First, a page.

- Associated Press - Thursday, February 4, 2016

PHOENIX (AP) - Lawmakers reached a deal Thursday on a proposal restoring nearly all the cuts to high school career and technical education programs made in the last legislative session.

Sen. Don Shooter said the deal restores $28 million of the $30 million in cuts set to go into effect on July 1. Legislation will be introduced Thursday in both chambers and go before appropriations committees next week.

Shooter said the deal contains new audits, a new school grading system and will cut off students who have already graduated from high school to save $2 million.

Daniel Scarpinato, spokesman for Gov. Doug Ducey, said the governor looks forward to reviewing the legislation if it reaches his desk.

The bill must be accompanied by language in the upcoming 2017 state budget, but Shooter promised that wasn’t “monkey business” and was needed because last year’s cuts were in the fiscal year 2016 budget.

The developments come two weeks after veto-proof House and Senate majorities co-sponsored bills repealing the entire $30 million cut. Shooter has been leading the charge to restore the funding to career and technical programs and for 14 special school districts known as Joint Technical Education Districts, or JTEDs.

Nearly 100,000 Arizona high school students are enrolled in JTEDs programs. They offer classes in health, technology, construction, auto mechanics and other skills around their regions or in stand-alone schools. More are in career programs in their local districts.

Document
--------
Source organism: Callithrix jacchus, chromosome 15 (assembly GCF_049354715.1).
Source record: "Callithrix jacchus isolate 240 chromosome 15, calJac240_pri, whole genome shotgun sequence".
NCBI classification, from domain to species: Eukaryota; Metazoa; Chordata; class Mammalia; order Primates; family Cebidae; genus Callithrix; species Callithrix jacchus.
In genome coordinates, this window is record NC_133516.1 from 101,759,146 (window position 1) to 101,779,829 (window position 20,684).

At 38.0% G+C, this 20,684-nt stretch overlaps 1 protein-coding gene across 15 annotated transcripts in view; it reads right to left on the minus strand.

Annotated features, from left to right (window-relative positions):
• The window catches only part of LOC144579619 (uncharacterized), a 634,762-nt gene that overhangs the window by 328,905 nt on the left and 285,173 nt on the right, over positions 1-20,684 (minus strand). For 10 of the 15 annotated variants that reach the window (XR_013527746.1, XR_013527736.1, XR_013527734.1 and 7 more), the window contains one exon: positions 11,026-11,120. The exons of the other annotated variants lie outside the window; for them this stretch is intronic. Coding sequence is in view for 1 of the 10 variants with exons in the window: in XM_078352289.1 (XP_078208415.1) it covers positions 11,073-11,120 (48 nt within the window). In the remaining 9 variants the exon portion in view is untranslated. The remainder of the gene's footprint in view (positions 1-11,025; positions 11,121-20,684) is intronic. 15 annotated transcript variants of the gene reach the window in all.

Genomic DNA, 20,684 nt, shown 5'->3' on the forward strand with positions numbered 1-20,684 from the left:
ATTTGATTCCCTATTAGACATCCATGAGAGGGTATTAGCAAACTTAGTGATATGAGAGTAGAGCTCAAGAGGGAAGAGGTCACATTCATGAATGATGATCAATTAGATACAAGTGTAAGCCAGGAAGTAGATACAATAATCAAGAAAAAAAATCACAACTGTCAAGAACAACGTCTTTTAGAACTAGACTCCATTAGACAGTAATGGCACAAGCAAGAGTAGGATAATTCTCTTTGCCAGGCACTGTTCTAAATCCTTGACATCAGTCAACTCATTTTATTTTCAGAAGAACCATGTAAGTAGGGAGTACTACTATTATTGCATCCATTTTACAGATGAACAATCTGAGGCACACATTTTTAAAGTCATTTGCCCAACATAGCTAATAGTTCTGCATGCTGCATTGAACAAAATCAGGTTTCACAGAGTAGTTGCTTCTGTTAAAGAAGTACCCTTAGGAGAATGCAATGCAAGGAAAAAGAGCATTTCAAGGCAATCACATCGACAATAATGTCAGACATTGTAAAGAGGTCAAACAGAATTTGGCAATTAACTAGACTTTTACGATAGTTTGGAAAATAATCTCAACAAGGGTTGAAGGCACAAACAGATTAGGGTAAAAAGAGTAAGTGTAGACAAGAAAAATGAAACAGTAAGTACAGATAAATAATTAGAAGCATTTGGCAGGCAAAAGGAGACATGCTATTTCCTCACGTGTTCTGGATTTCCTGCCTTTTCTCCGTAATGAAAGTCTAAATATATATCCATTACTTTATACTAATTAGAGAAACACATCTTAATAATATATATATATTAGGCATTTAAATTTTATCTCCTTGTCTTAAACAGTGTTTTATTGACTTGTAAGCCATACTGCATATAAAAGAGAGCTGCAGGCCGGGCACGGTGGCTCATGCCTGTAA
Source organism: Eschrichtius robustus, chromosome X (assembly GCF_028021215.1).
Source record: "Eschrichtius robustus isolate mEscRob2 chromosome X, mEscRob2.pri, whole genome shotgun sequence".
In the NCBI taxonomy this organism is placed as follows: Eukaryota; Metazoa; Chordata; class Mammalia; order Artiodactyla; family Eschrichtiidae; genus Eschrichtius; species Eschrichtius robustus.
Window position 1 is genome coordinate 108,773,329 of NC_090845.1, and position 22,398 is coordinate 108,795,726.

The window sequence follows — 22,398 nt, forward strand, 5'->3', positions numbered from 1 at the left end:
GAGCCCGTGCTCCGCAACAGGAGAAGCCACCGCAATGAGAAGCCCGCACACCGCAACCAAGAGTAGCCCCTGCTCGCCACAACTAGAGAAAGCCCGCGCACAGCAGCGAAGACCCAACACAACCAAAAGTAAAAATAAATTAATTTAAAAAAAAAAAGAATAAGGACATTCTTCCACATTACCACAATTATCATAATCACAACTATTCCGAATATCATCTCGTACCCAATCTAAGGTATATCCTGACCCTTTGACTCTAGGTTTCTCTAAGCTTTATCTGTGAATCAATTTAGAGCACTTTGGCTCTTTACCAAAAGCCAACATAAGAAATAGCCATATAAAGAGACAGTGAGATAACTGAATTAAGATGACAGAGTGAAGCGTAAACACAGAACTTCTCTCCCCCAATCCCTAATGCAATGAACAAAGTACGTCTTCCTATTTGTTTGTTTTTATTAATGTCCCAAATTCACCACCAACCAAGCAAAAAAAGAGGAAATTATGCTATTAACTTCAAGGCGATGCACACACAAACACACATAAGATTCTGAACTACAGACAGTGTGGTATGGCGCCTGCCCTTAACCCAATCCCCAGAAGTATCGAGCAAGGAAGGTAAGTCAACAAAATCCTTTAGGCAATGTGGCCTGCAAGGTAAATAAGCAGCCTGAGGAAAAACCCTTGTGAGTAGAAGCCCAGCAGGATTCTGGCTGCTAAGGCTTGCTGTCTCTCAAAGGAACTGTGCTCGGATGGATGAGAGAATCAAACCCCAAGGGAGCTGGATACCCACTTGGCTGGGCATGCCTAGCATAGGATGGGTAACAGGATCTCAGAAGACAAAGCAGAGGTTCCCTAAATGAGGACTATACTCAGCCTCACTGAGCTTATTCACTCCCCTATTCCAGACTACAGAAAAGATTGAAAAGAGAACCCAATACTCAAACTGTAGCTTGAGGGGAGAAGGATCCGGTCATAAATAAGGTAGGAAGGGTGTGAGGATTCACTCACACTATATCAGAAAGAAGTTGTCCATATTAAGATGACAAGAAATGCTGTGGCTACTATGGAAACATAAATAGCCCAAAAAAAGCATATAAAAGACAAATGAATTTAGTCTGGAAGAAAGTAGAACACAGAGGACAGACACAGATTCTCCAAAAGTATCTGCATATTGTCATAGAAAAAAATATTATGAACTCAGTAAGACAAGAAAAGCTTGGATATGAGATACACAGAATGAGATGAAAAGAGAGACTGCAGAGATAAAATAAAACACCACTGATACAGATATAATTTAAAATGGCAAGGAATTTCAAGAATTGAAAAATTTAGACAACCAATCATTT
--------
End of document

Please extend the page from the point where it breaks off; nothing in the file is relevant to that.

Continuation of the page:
Many of the JTEDs warned that they could be forced to shut down because of the cuts.

“It’s tremendously important, not just for the business community but these kids’ lives,” Shooter said of technical education programs. “These are the kids that struggle. They’re not particularly good at academics, but they are fantastic as a carpenter, construction person, car mechanic.”

Shooter, R-Yuma, noted that the programs have a 98 percent graduation rate compared with 72 percent statewide for regular high school students.

“This is a segment of education that just makes all the sense in the world,” Shooter said. “If you don’t give these kids skills, what are they going to do? This allows them to become taxpayers and productive, and I just couldn’t let it go by.”

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